Role of foetal kidney size on kidney function in childhood: the born in bradford cohort renal study

Publication authors

Ziauddeen, Nida; Jeffrey F, Robin; Waiblinger, Dagmar; Fraser DS,Simon; Alwan A, Nisreen; Yuen, M Ho; Azad, Rafaq; Mason, Dan; Wright, John; Coward JM, Richard; Roderick J, Paul



Foetal and early childhood development contributes to the risk of adult non-communicable diseases such as hypertension and cardiovascular disease. We aimed to investigate whether kidney size at birth is associated with markers of kidney function at 7ā€“11 years.


Foetal kidney dimensions were measured using ultrasound scans at 34 weeks gestation and used to derive kidney volume (cm3) in 1802 participants in the Born in Bradford (BiB) birth cohort. Blood and urine samples were taken from those who participated in the BiB follow-up at 7ā€“11 years (nā€‰=ā€‰630) and analysed for serum creatinine, cystatin C, urea, and urinary albumin to creatinine ratio (ACR), protein to creatinine ratio (PCR) and retinol binding protein (RBP). Estimated glomerular filtration rate (eGFR) was calculated using Schwartz creatinine only and combined with cystatin C, and cystatin C only Zappitelli and Filler equations. Linear regression was used to examine the association between foetal kidney volume and eGFR, ACR, PCR and blood pressure, unadjusted and adjusted for confounders.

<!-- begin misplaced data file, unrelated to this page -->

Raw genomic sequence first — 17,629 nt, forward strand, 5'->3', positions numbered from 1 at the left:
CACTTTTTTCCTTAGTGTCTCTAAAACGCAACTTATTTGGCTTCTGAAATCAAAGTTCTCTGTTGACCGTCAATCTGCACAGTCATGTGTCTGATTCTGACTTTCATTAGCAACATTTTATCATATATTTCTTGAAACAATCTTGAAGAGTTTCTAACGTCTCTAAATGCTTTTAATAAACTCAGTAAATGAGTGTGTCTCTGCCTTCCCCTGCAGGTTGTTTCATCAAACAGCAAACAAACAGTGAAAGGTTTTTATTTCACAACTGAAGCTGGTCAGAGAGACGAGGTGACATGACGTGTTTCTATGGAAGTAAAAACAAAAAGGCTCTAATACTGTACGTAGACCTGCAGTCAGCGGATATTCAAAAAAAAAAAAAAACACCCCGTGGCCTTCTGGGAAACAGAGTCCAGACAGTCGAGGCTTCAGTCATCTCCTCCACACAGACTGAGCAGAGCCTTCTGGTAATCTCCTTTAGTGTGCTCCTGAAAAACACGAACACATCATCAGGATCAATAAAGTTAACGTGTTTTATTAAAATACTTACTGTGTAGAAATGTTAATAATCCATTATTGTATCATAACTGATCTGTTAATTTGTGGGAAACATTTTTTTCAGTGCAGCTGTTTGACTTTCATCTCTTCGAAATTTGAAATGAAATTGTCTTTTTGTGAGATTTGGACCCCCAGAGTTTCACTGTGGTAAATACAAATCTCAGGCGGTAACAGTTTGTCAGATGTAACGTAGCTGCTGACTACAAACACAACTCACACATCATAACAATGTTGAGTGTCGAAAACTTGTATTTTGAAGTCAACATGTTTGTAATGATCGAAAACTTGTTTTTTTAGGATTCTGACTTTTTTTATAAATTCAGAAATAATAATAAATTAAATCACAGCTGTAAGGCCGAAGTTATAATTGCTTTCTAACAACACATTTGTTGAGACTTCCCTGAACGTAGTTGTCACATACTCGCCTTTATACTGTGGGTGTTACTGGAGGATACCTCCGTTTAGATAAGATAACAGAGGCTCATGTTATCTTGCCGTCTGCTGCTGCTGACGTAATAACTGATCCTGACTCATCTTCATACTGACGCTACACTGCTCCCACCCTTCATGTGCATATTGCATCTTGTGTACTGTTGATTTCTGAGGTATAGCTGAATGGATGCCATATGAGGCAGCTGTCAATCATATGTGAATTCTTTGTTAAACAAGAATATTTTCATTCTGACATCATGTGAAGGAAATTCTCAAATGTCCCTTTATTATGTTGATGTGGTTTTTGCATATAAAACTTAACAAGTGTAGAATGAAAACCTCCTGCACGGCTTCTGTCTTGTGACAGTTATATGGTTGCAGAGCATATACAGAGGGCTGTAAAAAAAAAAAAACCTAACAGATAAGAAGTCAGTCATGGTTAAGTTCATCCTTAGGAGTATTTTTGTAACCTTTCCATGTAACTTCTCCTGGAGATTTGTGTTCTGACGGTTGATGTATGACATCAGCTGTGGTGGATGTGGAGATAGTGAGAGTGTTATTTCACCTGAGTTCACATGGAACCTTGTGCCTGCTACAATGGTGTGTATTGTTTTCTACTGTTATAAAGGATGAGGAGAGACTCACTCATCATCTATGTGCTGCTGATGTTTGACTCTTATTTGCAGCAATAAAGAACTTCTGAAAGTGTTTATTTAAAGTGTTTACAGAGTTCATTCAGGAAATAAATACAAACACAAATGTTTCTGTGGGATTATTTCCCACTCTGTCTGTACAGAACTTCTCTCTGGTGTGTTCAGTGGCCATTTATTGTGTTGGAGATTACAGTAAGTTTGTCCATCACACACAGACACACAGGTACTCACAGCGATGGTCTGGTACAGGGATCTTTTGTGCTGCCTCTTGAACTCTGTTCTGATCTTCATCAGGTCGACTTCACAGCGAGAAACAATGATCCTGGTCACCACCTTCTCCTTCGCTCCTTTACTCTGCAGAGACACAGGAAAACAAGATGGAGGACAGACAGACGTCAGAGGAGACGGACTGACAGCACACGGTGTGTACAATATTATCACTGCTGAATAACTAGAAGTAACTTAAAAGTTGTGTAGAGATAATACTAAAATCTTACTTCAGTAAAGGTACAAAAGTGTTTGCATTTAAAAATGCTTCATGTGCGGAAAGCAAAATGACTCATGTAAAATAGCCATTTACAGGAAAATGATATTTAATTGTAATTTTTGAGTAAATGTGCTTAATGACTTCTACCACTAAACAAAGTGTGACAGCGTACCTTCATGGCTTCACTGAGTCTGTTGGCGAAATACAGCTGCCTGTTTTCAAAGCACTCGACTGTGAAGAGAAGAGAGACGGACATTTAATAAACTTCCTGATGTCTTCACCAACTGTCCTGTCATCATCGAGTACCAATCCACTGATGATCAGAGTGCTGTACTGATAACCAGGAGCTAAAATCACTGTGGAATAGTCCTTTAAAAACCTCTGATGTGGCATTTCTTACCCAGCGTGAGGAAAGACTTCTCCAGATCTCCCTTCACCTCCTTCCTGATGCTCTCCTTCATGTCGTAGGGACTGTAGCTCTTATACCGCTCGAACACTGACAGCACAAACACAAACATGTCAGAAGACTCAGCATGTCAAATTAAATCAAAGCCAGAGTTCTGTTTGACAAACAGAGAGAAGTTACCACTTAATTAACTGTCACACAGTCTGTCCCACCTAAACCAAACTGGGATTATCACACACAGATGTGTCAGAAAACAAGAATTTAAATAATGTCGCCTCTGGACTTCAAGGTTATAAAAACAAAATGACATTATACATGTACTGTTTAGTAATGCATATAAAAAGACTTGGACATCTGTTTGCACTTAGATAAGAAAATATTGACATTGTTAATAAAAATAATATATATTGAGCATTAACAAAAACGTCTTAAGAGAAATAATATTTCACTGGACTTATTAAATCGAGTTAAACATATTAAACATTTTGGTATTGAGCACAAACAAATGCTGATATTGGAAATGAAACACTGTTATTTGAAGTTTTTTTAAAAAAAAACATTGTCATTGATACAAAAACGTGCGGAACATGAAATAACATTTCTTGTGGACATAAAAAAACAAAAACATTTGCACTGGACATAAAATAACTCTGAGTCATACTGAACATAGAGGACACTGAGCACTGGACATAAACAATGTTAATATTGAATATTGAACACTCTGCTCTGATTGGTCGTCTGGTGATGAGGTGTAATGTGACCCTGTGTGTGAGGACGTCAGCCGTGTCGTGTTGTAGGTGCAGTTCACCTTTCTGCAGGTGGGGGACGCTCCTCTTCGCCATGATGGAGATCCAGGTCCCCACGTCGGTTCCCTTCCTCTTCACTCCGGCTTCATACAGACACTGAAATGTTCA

Kidney volume was positively associated in adjusted models with eGFR calculated using Schwartz combined (0.64 ml/min diff per unit increase in volume, 95% CI 0.25 to 1.02), Zappitelli (0.79, 95% CI 0.38 to 1.20) and Filler (2.84, 95% CI 1.40 to 4.28). There was an association with the presence of albuminuria but not with its level, or with other urinary markers or with blood pressure.


Foetal kidney volume was associated with small increases in eGFR in mid-childhood. Longitudinal follow-up to investigate the relationship between kidney volume and markers of kidney function as children go through puberty is required.